Mr Kenny gave the first address, which focused on inclusivity and diversity. As an Edmund Rice school, Trinity endeavours to provide an Inclusive Community; being open to all and accepting of diversity. He reminded students that it is not enough to be a Man for Others, but that they must become a Man for All Others. He urged students to spend time with people who are different from them, as it is in these experiences that they will learn the most about themselves. Following Mr Kenny’s address, Year 9 student Rory Charles presented Mr Kenny with an original artwork to welcome him to Trinity College.
After introducing the 2018 NAIDOC theme, Because of Her We Can, Year 12 student Malaki Rodoreda welcomed guest speaker Ms Robyn Collard to give the Welcome to Country. Ms Collard, a Nyungar Yorga from the Whadjuk and Ballardong groups has developed cultural education programs and has previously worked in the Government and Catholic education systems. She shared a few short stories about the women in her life and how they have inspired her, including her mother and grandmother.
Ms Collard comes with a wealth of knowledge and experience in her career that covers previous roles within the Government and Catholic education systems as a Principal, Team Leader and Education Consultant from across the Northern Territory and Western Australia.
She has developed cultural education programs, offers cultural safety advice from an Aboriginal perspective on a range of issues and builds capacity with everyone she meets.
Following Ms Collard’s address, the students in the Trinity Aboriginal Program showed off their talent with musical and dance performances. The first musical performance was from the Year 7-10 students, playing the didgeridoo and beat box. They were followed by the band Diversity, who played one of their original songs that spoke about a mother’s love for her child. Mr David Pigram, a Trinity father, next played a song that he dedicated to his mother, wife and daughters. The final performance was from the Aboriginal dance group. The dance was choreographed by Mr Jake Cox (’11) and Mr Ben McGuire (’17), and featured the Aboriginal War Cry, which the students were performing for the first time. This was also the first year that Junior School students were included in the performance.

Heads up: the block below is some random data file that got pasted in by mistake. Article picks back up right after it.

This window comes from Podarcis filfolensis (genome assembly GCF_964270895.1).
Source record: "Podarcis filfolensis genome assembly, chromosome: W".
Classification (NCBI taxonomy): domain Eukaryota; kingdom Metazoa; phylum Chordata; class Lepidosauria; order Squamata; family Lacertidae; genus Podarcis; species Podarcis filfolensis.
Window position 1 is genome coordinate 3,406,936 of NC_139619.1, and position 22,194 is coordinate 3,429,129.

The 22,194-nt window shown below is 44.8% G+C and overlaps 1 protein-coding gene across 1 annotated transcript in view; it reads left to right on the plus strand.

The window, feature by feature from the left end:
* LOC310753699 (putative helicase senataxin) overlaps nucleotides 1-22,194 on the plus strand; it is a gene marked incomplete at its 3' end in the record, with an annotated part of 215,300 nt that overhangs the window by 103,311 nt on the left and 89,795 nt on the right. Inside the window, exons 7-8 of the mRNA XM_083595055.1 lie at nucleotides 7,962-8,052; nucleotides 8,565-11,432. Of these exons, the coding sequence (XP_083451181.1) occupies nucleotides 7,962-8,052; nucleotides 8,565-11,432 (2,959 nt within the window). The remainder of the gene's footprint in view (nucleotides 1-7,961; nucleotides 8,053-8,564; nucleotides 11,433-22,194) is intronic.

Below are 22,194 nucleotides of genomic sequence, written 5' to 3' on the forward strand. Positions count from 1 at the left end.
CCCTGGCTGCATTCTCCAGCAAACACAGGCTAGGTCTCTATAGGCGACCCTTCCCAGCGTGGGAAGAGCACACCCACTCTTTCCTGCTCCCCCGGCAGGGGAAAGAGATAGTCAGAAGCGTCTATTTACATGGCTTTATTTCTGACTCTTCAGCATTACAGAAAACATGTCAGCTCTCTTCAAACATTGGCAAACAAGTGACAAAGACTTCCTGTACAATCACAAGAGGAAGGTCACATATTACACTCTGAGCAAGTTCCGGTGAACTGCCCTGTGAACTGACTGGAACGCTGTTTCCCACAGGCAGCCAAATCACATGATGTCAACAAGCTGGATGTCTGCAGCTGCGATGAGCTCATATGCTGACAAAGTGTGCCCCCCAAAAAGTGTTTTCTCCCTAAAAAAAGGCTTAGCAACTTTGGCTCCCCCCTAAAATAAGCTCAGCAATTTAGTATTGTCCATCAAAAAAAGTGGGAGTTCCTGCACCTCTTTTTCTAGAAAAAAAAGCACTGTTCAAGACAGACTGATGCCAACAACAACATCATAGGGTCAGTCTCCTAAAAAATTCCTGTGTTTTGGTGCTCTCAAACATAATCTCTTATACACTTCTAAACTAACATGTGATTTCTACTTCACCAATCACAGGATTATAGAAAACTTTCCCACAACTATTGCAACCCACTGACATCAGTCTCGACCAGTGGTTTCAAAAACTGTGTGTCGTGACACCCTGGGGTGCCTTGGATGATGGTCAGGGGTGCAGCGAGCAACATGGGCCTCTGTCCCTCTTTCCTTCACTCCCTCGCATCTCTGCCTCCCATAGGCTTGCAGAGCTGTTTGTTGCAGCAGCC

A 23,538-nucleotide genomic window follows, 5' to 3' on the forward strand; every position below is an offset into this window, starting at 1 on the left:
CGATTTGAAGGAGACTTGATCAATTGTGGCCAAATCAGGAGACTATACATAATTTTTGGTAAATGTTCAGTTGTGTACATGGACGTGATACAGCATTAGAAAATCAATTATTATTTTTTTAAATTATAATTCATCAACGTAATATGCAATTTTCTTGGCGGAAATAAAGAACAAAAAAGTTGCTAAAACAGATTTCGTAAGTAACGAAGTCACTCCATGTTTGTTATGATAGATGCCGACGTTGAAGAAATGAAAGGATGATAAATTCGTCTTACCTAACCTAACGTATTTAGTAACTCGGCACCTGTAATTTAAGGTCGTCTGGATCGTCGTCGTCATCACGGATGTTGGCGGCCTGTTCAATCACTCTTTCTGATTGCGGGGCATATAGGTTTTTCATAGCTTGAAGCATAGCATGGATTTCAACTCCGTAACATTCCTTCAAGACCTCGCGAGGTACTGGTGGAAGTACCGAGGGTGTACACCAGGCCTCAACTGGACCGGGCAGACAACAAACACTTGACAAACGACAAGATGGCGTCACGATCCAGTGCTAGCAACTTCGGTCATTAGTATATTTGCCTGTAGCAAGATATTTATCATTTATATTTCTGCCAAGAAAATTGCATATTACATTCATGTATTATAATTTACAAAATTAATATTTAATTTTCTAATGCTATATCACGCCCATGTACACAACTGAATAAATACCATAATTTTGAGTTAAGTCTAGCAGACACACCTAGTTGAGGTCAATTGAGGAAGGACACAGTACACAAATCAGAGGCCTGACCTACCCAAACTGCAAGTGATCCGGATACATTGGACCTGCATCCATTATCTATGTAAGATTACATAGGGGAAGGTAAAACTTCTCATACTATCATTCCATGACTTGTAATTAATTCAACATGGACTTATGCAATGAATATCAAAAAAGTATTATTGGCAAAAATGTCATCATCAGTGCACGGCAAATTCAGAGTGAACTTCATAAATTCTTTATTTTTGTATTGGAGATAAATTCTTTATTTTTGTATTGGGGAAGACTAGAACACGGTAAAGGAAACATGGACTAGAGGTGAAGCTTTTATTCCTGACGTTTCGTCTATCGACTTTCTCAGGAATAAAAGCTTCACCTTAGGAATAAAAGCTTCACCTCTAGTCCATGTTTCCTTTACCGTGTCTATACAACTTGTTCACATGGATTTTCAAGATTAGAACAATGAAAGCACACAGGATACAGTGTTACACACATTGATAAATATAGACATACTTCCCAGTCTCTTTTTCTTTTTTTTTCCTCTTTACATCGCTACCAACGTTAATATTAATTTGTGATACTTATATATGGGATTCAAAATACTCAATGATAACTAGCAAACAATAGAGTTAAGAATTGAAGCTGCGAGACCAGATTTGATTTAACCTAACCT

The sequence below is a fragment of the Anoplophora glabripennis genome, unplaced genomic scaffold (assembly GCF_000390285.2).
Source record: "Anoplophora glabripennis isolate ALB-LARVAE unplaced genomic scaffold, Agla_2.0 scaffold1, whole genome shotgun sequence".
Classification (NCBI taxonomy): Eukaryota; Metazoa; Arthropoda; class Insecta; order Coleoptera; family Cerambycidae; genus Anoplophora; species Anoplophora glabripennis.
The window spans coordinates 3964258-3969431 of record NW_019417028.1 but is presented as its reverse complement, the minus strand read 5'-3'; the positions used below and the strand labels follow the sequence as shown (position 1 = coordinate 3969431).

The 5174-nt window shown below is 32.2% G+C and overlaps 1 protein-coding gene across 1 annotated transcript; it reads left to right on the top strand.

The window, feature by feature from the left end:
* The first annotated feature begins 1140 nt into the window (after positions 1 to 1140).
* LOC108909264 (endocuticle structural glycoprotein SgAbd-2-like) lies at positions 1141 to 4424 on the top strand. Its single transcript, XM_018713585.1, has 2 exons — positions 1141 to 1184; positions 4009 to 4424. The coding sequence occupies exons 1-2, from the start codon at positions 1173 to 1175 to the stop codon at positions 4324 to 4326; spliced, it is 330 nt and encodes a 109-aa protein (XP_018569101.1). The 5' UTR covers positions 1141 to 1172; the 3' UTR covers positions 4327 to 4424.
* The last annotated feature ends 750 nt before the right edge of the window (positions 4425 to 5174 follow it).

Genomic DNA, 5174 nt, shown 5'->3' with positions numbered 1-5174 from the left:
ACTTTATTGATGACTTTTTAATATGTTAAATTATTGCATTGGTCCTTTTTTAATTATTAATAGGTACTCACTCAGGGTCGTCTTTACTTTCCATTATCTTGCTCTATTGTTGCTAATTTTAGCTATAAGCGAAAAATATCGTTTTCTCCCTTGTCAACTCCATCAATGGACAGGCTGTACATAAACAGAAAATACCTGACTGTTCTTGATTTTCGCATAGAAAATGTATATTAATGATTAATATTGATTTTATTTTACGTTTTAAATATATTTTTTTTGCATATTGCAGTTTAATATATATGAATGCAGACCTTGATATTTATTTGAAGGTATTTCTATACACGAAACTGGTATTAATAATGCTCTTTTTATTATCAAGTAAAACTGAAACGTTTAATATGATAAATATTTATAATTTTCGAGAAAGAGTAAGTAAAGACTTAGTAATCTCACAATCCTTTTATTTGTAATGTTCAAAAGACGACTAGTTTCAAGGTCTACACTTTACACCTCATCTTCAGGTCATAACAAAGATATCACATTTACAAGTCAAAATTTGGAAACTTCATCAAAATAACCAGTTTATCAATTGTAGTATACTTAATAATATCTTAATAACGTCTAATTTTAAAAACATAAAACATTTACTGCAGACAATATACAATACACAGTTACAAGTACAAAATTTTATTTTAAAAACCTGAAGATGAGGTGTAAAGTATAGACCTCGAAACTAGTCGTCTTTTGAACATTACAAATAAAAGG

The final part of the assembly focused on the recent Kimberley Immersion. In the last weeks of July, 12 students and three staff members spent 16 days in the remote communities of One Arm Point, Wyndham and Bidyadanga; helping in the local schools and offering their service to the community. Year 12 students Adam Ricci, Luca Rossi and Griffin Binning all shared stories of their experiences on the Immersion. Below are some excerpts from each reflection:
“From getting dominated by kids 3 feet shorter than us 14-21 in basketball, to cooking together, fishing, watching movies, helping out in the classroom sometimes with the simplest tasks like colouring in a flower, every moment was a joy. Nothing compares to seeing their smiles widen when they greeted us every morning. Leaving the community, we all reflected on how, not only did we influence the community, but the school influenced us. And every single one of those kids faces will forever be remembered by us.” – Adam Ricci
“Whilst in Bidyadanga our daily schedule would consist of helping in the classroom and the school from around 7:30 – 3:00 and then either we would go find the kids and play some basketball and or footy or we would go on one of the many expeditions with one of the teachers from the school. The key expeditions we went on were our visit to the waterfall which was caused by the dramatic tides with one the teachers named Mr Burgess who also took us to the mud flats where our feet sunk in until we were almost waist deep in mud. Although this extra stuff we did outside the classroom was amazing and I will always remember those moments but when I look back at my time at Bidyadanga I think about the kids and the bonds myself and the other boys formed with them. “ – Luca Rossi
“Working with the children in Wyndham was also a very rewarding experience as we were able to teach the kids in one way with maths or English, and then they would return the favour by teaching us about Wyndham, telling us the best places to fish, see crocs, and just generally educating us about the place. Being able to work with the kids was great fun and we formed really special relationships with them. It was so rewarding to see them smile because of us and that is something I’ll cherish for a long time.” – Griffin Binning